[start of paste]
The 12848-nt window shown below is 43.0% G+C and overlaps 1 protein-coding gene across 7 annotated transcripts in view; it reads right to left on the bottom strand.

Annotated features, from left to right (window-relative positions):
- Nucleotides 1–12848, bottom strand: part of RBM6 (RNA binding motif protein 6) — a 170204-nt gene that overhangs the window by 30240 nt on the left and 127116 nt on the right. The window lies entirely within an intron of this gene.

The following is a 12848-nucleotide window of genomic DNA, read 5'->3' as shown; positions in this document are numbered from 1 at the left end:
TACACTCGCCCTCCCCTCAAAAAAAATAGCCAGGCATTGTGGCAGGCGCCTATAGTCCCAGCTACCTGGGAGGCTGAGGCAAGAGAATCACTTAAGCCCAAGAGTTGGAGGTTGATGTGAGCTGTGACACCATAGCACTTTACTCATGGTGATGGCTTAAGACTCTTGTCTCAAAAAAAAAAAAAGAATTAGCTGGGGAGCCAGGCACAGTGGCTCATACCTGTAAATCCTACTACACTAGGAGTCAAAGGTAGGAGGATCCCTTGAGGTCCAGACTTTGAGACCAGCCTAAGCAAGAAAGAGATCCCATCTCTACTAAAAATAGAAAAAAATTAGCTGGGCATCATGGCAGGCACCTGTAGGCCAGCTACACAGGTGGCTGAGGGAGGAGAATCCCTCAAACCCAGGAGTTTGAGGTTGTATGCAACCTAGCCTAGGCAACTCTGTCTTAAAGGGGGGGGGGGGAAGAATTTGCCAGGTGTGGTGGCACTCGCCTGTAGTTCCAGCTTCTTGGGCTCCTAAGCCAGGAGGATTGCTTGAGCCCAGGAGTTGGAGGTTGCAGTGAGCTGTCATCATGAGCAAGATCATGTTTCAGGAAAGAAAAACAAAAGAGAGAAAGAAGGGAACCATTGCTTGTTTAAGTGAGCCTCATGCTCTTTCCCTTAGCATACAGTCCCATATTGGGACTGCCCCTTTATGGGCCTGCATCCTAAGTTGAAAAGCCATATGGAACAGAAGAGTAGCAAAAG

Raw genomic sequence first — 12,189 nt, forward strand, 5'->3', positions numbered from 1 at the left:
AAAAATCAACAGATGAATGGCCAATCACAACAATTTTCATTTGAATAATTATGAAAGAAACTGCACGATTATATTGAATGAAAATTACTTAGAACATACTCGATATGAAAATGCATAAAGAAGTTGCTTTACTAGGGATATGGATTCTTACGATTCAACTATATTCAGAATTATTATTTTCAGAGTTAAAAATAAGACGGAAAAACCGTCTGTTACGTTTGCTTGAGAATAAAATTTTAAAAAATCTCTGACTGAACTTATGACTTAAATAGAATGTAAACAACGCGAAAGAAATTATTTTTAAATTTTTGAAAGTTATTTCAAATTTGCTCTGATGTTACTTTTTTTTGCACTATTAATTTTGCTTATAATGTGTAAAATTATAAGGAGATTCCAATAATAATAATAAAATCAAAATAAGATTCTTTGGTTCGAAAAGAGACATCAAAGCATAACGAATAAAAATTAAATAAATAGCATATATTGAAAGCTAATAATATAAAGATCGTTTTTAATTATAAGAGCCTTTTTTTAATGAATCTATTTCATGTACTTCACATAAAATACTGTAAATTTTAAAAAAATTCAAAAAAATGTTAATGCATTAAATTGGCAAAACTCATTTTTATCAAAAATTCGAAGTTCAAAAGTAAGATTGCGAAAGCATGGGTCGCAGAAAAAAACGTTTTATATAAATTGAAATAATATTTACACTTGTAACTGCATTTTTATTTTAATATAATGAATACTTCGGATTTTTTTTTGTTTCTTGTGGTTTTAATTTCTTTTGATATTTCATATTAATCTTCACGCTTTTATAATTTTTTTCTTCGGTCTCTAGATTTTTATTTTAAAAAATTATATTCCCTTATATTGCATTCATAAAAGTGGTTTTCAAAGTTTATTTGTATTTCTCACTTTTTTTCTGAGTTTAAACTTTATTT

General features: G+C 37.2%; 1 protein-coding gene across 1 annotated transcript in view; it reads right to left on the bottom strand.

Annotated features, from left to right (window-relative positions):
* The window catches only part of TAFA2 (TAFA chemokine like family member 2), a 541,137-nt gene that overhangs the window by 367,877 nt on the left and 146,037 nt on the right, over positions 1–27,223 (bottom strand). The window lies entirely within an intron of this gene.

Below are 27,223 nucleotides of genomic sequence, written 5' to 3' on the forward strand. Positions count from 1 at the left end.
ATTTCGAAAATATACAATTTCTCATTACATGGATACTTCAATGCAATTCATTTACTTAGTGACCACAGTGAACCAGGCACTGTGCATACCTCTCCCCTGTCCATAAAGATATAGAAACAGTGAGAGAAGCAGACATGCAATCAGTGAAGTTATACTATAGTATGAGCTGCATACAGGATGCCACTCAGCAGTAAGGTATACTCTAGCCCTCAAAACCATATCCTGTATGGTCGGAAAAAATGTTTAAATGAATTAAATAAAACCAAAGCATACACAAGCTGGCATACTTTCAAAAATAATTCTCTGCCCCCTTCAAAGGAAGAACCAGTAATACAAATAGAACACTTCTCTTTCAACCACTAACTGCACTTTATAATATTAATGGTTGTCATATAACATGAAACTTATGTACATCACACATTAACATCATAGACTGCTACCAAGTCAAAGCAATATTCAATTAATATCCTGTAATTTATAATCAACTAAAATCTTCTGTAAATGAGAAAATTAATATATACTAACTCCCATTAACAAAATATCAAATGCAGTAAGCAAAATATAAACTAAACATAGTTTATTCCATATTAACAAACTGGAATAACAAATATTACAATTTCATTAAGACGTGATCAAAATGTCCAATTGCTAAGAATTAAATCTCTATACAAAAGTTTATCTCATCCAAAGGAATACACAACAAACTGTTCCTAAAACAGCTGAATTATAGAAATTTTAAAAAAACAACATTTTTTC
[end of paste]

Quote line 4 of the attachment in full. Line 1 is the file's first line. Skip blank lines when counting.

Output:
The following is a 12848-nucleotide window of genomic DNA, read 5'->3' as shown; positions in this document are numbered from 1 at the left end: